This large retrospective analysis demonstrates that approximately 25% of patients who undergo PCI had unplanned readmissions within 6 months. The time point at which patients are at greatest risk is at 7 days post-discharge, with the majority of unplanned readmissions occurring within 30 days. Thereafter, the daily rate of unplanned readmissions declines over time. In addition, the causes of readmission vary depending on the time periods of readmission, with noncardiac chest pain as an important cause at early time points and gastrointestinal bleeding and infections more important at longer time points (91 to 180 days). For cardiac causes of readmission, readmissions for AMI are highest 0 to 7 days post-discharge, whereas for heart failure the peak is at 8 to 30 days post-discharge.
These results have differences and similarities to a recent 2-center study reporting the incidence and causes of rehospitalization within 1 year after PCI in 17,111 patients in Denmark (16). First, although the investigators reported a higher 1-year readmission rate of 50.4%, this included planned staged procedures. The investigators also reported that the majority of readmissions occurred within the first month, whereas the present study suggests that it actually peaks in the first 7 days. Second, at 1 year the most common cause of readmission in Denmark was either AMI or angina or chest pain (49.7%), and the second most common cause of readmission was heart failure (5.5%). In contrast, in the present study, the most common cause of readmission varied according to the time period evaluated, although noncardiac causes were consistently more prevalent at all time periods studied. The Danish study may reflect that noncardiac diagnoses are more likely to be managed by primary care, whereas in the United States they are more likely to present in the emergency department, likely because of less developed primary care services. Third, the present study had a far larger sample size that is reflective of the whole country rather than 2 centers, with more demographic, comorbidity, hospital, and procedural variables, so it is not surprising that we identified additional strong predictors, including chronic lung disease, renal failure, liver disease, anemia, cancer, and discharge to another hospital or nursing facility or discharge against medical advice. Finally, we evaluated rates of readmissions following diagnosis of acute ischemic syndrome and stable ischemic heart diseases within time periods, whereas the Danish study reported cumulative rates with survival curves.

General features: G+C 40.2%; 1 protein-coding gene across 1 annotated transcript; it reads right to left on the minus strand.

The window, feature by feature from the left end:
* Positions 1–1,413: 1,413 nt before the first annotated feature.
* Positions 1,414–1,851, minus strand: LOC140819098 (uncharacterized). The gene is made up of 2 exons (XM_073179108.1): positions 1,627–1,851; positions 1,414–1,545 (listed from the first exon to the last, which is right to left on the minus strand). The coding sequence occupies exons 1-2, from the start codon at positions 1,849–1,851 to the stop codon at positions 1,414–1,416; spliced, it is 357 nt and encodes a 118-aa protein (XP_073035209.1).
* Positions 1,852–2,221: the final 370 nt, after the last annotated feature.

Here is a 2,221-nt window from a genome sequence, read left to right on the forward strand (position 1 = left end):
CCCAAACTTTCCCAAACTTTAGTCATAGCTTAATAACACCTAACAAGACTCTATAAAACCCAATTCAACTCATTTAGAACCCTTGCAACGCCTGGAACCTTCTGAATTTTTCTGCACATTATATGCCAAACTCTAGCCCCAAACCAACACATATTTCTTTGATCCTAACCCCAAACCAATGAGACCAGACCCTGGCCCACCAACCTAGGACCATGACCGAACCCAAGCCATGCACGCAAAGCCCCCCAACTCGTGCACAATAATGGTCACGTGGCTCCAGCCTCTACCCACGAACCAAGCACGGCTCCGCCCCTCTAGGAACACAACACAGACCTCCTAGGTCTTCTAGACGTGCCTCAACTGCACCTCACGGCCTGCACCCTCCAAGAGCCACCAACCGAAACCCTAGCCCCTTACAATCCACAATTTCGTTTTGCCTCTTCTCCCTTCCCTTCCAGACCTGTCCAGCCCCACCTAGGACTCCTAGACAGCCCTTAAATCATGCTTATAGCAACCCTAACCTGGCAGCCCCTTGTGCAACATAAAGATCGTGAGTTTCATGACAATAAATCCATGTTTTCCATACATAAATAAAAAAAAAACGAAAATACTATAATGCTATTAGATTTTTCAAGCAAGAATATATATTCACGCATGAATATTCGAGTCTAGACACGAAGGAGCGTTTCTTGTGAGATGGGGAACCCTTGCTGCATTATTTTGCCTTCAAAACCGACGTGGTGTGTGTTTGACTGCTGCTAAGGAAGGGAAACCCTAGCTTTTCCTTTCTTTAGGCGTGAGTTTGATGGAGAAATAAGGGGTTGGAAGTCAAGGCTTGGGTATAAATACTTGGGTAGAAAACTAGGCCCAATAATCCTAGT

We observed differences in readmission rates comparing patients who had diagnoses of AMI and patients without diagnoses of AMI, and interestingly, after adjustments, there was an increased odds ratio for readmission for patients with AMI in the early follow-up period (0 to 7 days). Patients presenting with acute coronary syndromes tend to be older, to be more comorbid, and to have more complex disease, which are independent predictors of unplanned readmissions (17). Patients presenting with acute coronary syndrome have a higher incidence of complications, which may also contribute to the higher rate of unplanned readmissions. Data from the NOBORI-2 study suggest that patients with acute coronary syndromes have double the major adverse cardiovascular events at 180 days compared with stable angina (17). Similarly, data derived from the CathPCI Registry suggest that major bleeding complications were significantly greater in patients undergoing PCI for acute coronary syndromes compared with elective patients (18), with similar findings reported for acute kidney injury and requirement for dialysis (19). We have previously shown that both ischemic and hemorrhagic stroke complications occur between 2 and 5 times more commonly in patients with acute coronary syndromes compared with elective patients (20). Finally, presentation with acute coronary syndromes is associated with an increased risk for heart failure readmission post-discharge, and recent data from the nationwide readmission dataset suggest that this may be as high as 13.9% in patients with ST-segment elevation myocardial infarction (21). We observed that gastrointestinal causes for readmissions are common and increase in rate over time. Dyspepsia may mimic symptoms of heart disease. Studies have suggested that gastroesophageal reflux disease is twice as common in patients with coronary heart disease compared with the general population (22). At the same time, the DAPT administered to patients may cause or exacerbate dyspepsia (23). Use of proton pump inhibitors may reduce some of these gastrointestinal-related readmissions.